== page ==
The use of NMDA-receptor antagonists is a good example of this approach. Neuronal dysfunction and death that occur in HIVE and are associated with HAD might ultimately be mediated by pathologic activation of excitatory subtypes of glutamate receptors, in particular the NMDA receptor (Lipton, 1992, 1994; Lipton et al., 1994). Numerous examples in the literature demonstrate the involvement of NMDA and non-NMDA receptor activation in vulnerable neurons after exposure to HIV-1-associated neurotoxins. One problem in designing a practical therapeutic approach to ameliorating excitotoxic neuronal damage is that most of the available small-molecule agents that block ionotropic receptors function as uncompetitive or noncompetitive channel antagonists. Thus, administration of such an agent at concentrations that might be neuroprotective in the CNS might also significantly interfere with fast excitatory neurotransmission. Thus far, the most promising NMDA antagonist currently in clinical trials for HIV-1-related neurological disease is memantine. This NMDA-receptor antagonist is an open channel blocker and has been shown to attenuate the neuronal damage induced by HIV-infected macrophages and gp120 (Jain, 2000).

GSK-3 Inhibitors

The GSK-3 inhibitor sodium valproate (VPA) has been proposed to possess neuroprotective properties as a result of its effects on GSK-3b activity (Tong et al., 2000) and because of its cytoprotective effect on neurons exposed to candidate HIV neurotoxins. VPA has already been used in HIV-1-infected individuals to manage psychiatric disorders and was generally well tolerated. VPA is preferable to the other presently available inhibitor of GSK-3b, lithium, in light of its greater tolerability in HIV-positive individuals and lack of toxic side effects.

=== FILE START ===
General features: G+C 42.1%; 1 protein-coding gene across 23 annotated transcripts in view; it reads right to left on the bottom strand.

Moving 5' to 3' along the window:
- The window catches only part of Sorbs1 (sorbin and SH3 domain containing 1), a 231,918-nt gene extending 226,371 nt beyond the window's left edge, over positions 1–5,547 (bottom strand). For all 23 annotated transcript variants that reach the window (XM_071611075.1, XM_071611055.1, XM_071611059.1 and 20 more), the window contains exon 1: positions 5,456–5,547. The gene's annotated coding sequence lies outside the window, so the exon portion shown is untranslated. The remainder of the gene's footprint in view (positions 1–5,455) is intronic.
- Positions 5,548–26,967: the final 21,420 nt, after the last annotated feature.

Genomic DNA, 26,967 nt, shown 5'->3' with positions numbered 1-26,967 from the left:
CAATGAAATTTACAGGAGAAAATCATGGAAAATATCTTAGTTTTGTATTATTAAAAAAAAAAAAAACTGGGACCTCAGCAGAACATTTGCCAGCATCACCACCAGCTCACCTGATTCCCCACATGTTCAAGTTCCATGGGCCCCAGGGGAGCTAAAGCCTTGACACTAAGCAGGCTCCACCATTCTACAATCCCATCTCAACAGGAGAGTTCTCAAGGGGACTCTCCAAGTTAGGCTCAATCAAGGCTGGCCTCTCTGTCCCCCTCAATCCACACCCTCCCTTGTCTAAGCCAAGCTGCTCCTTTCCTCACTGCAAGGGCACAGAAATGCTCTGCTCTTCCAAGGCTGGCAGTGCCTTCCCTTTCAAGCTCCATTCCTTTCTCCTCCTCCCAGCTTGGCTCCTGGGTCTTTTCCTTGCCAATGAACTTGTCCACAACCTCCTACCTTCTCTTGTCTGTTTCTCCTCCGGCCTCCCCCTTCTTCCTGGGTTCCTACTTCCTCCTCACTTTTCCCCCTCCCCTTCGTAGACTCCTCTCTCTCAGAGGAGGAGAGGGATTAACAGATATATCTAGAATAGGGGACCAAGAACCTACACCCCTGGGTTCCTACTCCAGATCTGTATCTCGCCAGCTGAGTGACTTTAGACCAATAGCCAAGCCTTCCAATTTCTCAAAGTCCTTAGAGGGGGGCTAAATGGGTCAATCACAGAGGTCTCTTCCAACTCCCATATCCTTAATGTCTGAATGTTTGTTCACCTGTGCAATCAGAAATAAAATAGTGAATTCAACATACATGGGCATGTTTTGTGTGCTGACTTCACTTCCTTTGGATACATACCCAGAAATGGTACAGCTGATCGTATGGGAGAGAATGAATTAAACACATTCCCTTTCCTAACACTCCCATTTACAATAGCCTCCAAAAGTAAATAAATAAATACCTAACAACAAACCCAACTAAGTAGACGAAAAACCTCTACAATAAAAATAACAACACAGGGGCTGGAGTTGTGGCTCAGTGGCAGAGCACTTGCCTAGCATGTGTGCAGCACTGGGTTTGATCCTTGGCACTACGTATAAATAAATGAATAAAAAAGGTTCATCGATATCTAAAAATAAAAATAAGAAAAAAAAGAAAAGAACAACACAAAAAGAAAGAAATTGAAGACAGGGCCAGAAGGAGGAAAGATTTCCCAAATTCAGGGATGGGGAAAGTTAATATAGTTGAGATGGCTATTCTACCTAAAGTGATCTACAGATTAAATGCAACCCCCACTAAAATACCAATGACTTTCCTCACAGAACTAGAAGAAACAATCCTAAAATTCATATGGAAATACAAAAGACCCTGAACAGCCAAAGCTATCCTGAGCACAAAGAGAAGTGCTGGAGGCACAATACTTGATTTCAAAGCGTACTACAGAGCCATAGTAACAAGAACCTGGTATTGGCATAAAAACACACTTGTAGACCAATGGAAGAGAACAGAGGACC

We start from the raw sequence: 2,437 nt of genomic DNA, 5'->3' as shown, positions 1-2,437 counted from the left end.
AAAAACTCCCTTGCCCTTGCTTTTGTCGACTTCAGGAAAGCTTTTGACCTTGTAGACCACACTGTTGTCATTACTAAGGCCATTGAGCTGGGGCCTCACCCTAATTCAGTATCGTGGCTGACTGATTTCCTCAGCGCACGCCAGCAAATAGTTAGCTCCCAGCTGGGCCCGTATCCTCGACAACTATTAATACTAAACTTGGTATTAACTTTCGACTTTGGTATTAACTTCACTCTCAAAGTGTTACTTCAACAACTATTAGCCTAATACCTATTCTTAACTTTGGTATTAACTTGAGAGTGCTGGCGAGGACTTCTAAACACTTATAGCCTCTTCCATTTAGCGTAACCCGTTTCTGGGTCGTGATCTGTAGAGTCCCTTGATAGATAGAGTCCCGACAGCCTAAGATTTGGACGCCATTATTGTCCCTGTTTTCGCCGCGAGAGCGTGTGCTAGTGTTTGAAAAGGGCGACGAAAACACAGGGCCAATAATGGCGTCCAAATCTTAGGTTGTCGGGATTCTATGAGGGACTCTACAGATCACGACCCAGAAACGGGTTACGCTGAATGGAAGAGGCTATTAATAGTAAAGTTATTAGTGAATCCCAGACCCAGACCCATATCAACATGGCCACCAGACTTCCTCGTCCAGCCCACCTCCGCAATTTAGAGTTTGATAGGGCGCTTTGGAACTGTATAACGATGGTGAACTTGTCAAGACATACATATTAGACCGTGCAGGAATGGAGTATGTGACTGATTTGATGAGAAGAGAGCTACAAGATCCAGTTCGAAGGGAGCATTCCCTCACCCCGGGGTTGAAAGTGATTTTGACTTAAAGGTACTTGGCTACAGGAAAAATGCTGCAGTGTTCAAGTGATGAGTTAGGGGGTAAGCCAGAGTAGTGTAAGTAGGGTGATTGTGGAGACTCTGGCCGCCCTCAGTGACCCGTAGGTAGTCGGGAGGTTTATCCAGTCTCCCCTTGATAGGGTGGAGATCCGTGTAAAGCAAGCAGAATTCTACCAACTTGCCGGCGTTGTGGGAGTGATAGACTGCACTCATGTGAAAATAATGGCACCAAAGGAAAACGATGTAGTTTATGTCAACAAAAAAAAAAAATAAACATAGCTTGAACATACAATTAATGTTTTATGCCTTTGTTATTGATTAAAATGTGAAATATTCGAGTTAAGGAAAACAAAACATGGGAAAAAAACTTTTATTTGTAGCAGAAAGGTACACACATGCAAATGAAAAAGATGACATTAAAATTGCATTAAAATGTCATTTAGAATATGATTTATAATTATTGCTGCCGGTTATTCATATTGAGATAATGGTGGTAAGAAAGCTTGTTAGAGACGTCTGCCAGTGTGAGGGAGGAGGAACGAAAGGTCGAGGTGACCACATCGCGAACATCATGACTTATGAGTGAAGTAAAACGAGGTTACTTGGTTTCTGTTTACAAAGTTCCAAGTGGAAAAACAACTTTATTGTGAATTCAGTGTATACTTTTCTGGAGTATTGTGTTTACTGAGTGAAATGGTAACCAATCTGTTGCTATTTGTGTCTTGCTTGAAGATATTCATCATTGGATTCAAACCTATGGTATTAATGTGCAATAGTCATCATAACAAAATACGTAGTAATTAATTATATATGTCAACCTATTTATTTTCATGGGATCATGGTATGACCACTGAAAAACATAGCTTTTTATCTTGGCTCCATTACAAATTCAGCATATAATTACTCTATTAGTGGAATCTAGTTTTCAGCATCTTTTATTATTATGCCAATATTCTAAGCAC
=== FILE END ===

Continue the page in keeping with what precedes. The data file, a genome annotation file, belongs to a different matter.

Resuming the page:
Dopaminergic Agents

In HIV-1-infected individuals, neurological disease has been linked to changes in DA metabolism, and DA levels within the CSF are reduced. Furthermore, experiments conducted with cell culture have shown that HIV-1 gp120 is toxic for dopaminergic neurons (Bennett et al., 1995). On the basis of these findings, it has been proposed that alterations in DA metabolism may contribute to motor deficits in persons with HAD and possibly to other aspects ofthis disease. Therefore, DA agonists such as pramipexole, shown to be neuro-protective in a mouse model in the context of MPTP-

induced injury, have been proposed for treatment of HIV infection (Hall etal., 1996; Cassarino etal., 1998; Kitamura et al., 1998a, 1998b). Pramipexole had been shown to up-regulate the expression of anti-apoptotic proteins such as Bcl-2, and to protect cultured neurons from pro-apoptotic insults (Takata et al., 2000). Furthermore, Bcl-2 can mediate neuroprotection against candidate HIV-1 neurotoxins, including HIV-1 Tat and TNF-a.

PAF Receptor Antagonist

PAF is a phospholipid mediator that may play a key role in NMDA receptor activation in HAD (Bito et al., 1982). Intriguingly, in vivo experiments using the SCID mouse model of HIVE demonstrate that PAF receptor antagonists are neuroprotective (Persidsky et al., 2001). A phase I trial of tolerability of the PAF receptor antagonist lexipafant in a cohort of patients with varying stages of HAD demonstrated trends in improvement of neuropsychological parameters, including verbal memory (Schifitto et al., 1999, 2001). These trends were promising enough to extend the cohort size and dosing schedule into an ongoing trial of efficacy.

PPARg Agonists

Peroxisome proliferator-activated receptor gamma (PPARg) is a nuclear receptor involved in monocyte-derived macrophage differentiation. Agonists for this receptor, such as cyPG, PgJ, and troglitazone, have been shown to inhibit HIV-1 replication in vitro in T-cell lines (Hughes-Fulford et al., 1992) in chronically infected macrophages (Rozera et al., 1996) and, more recently, in acutely infected monocytes (Hayes et al., 2002; Skolnik et al., 2002).